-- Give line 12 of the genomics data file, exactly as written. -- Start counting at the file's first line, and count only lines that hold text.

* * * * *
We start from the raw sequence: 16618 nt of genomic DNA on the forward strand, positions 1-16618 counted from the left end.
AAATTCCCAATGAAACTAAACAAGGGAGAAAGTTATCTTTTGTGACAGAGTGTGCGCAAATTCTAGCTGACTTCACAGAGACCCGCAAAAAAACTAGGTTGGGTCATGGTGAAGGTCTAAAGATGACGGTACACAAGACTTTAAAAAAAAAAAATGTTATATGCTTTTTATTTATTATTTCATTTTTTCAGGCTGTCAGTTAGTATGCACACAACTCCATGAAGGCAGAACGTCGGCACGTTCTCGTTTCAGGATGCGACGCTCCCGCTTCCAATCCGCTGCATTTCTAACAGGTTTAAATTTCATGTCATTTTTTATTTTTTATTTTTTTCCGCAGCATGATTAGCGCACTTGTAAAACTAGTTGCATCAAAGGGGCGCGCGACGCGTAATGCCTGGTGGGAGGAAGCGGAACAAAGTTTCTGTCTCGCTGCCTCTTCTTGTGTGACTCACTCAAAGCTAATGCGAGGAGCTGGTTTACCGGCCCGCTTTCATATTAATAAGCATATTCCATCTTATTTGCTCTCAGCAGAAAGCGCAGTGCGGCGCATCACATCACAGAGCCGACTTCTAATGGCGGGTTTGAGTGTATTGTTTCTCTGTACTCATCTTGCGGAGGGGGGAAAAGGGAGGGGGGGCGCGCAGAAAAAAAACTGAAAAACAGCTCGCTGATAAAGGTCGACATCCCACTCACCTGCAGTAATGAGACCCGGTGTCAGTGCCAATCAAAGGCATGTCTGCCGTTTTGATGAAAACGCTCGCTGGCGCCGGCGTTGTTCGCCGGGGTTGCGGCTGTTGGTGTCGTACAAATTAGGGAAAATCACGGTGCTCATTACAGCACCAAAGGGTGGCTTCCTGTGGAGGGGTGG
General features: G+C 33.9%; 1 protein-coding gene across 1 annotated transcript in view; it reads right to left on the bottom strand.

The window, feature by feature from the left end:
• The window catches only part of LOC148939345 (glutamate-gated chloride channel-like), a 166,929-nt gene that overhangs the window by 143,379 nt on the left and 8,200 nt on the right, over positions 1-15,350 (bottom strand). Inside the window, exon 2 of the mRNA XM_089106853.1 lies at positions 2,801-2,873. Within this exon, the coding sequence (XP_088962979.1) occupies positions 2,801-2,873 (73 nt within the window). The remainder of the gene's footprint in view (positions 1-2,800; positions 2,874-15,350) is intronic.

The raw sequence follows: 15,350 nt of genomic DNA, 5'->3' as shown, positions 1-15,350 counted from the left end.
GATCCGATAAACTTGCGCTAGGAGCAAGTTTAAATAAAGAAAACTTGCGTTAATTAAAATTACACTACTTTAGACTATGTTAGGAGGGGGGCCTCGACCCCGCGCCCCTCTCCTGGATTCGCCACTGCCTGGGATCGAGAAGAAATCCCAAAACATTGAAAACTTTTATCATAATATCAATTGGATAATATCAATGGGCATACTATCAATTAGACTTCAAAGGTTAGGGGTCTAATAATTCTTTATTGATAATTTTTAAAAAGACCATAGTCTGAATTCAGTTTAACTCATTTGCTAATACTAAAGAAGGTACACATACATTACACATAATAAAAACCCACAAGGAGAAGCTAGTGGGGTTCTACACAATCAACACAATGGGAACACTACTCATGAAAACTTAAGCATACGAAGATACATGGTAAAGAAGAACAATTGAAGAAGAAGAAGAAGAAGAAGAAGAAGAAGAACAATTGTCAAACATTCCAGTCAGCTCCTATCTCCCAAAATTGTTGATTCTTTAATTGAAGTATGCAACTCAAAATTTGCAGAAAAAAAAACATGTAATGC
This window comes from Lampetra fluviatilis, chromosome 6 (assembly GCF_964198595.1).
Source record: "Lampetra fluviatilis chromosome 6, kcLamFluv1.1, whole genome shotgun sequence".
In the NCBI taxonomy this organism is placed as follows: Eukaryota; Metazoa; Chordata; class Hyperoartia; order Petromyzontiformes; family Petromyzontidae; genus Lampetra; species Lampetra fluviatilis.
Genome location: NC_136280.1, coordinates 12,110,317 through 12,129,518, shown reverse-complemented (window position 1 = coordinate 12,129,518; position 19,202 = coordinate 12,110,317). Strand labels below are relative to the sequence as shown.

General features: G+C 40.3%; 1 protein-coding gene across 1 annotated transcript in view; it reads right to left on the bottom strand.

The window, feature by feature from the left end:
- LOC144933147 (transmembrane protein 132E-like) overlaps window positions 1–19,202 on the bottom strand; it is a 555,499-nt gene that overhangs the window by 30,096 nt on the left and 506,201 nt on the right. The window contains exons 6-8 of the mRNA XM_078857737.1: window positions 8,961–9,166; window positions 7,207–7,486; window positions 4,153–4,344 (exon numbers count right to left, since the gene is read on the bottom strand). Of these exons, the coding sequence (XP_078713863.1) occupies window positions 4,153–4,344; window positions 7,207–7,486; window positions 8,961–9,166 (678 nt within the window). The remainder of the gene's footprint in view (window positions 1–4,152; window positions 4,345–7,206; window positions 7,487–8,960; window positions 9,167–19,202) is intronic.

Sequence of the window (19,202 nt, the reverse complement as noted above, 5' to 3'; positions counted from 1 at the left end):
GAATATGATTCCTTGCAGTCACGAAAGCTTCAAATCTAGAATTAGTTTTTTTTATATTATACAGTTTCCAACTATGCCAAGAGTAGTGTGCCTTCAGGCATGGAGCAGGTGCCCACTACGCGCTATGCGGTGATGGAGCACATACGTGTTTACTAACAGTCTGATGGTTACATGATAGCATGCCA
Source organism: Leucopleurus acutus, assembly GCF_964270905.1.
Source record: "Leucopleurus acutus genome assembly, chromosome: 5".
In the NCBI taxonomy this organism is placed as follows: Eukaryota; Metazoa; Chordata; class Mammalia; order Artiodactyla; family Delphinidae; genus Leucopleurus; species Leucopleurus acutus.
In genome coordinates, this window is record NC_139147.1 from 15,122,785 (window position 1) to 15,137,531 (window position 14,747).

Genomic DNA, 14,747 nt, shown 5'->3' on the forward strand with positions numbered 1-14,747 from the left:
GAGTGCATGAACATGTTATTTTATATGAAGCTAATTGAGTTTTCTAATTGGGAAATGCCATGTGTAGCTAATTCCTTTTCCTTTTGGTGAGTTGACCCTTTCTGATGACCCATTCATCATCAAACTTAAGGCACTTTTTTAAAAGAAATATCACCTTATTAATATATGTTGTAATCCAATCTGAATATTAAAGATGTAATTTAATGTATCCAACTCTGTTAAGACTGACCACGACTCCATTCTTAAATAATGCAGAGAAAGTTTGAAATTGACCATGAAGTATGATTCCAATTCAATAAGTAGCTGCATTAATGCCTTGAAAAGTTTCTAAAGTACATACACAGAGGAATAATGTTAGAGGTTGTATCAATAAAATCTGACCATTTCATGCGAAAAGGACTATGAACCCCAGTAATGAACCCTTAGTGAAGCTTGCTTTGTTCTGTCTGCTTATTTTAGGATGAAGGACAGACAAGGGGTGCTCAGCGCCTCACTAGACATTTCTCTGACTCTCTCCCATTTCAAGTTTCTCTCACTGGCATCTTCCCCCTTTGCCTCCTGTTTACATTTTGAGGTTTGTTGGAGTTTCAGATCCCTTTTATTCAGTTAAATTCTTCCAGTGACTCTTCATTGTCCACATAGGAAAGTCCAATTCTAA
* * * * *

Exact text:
General features: G+C 40.3%; 1 protein-coding gene across 1 annotated transcript in view; it reads right to left on the bottom strand.